Anti-Angiogenesis Drug Discovery and Development

Anti-Angiogenesis Drug Discovery and Development

Volume: 4

The inhibition of angiogenesis is an effective mechanism of slowing down tumor growth and malignancies. The process of induction or pro-angiogenesis is highly desirable for the treatment of ...
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Anti-Angiogenesis Drugs: Hopes and Disappointments in Certain Cancers

Pp. 97-107 (11)

Georgios M. Iatrakis


In cancer, neovascularization seems necessary for tumor progression and metastasis. The hypothesis that cancer progression is angiogenesis-dependent has repeatedly been confirmed by experimental inhibition of tumor growth with angiogenesis inhibitors. Receptors for VEGF (VEGFRs) are expressed on tumor endothelium and tumor cells and, as expected, VEGF-A overexpression is associated with poor prognosis (reduced survival). There are both positive and negative angiogenesis regulators and, as such, two strategies for inhibiting pathologic angiogenesis can be adopted: the inhibition of positively-acting agents (e.g., VEGFR inhibitors) and the administration of negatively-acting agents (e.g., angiostatin (from the Greek words "angio" and "stasis" meaning stopping)).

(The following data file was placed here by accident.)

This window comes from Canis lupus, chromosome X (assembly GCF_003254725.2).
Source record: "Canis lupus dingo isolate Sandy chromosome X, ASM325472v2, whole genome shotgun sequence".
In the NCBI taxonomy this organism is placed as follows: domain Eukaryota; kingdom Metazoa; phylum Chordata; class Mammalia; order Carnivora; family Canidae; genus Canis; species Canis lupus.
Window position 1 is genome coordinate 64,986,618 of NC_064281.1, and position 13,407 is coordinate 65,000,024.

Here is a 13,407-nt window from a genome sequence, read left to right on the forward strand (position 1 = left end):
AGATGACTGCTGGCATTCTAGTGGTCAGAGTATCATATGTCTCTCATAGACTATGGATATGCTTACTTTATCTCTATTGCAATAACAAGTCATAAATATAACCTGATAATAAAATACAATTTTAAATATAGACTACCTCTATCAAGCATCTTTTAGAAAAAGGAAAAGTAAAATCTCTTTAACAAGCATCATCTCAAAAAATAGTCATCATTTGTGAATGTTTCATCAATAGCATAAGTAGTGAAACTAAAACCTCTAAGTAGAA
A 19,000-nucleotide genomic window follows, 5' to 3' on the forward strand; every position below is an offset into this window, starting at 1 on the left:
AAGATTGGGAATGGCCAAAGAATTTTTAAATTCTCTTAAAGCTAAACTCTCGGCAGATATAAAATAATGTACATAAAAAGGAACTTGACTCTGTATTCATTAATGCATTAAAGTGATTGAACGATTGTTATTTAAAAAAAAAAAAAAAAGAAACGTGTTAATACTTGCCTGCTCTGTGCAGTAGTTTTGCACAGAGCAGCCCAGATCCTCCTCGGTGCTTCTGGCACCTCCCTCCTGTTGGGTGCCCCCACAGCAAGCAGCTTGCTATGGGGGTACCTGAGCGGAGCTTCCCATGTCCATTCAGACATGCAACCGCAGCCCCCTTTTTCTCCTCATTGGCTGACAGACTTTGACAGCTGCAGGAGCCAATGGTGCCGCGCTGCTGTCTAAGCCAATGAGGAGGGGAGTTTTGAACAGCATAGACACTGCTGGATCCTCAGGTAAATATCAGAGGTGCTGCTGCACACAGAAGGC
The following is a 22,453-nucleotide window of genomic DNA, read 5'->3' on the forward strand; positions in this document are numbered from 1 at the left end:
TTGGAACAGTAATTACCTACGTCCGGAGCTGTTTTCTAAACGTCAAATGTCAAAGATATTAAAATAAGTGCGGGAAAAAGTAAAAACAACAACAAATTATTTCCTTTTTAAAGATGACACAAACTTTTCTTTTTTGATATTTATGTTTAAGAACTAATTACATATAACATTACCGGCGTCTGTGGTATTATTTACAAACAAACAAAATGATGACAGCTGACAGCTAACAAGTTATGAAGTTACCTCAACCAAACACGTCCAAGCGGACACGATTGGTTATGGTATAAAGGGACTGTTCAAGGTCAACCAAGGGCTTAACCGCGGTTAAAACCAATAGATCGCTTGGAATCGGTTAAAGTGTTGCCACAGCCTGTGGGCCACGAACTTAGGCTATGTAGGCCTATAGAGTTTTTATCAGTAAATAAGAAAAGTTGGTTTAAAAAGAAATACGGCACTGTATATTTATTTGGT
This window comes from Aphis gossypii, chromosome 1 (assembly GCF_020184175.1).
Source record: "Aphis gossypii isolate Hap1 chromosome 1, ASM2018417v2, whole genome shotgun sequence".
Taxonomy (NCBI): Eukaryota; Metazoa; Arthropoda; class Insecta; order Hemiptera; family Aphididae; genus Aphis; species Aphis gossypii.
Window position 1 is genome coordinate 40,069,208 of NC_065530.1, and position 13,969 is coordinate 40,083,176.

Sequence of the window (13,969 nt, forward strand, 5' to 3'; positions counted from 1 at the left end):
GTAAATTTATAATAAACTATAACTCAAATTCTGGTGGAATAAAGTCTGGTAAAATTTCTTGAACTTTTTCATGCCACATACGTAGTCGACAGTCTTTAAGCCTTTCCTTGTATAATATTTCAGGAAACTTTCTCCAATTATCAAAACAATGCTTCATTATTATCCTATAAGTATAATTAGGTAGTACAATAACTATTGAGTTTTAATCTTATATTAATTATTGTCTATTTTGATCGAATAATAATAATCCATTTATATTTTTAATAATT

Angiogenesis, Anti-angiogenesis drugs, Cancer, Growth factors, Negative angiogenesis regulators, Positive angiogenesis regulators.


Technological Educational Institute of Athens, Αgiou Spyridonos, 12210 Egaleo, Athens, Greece.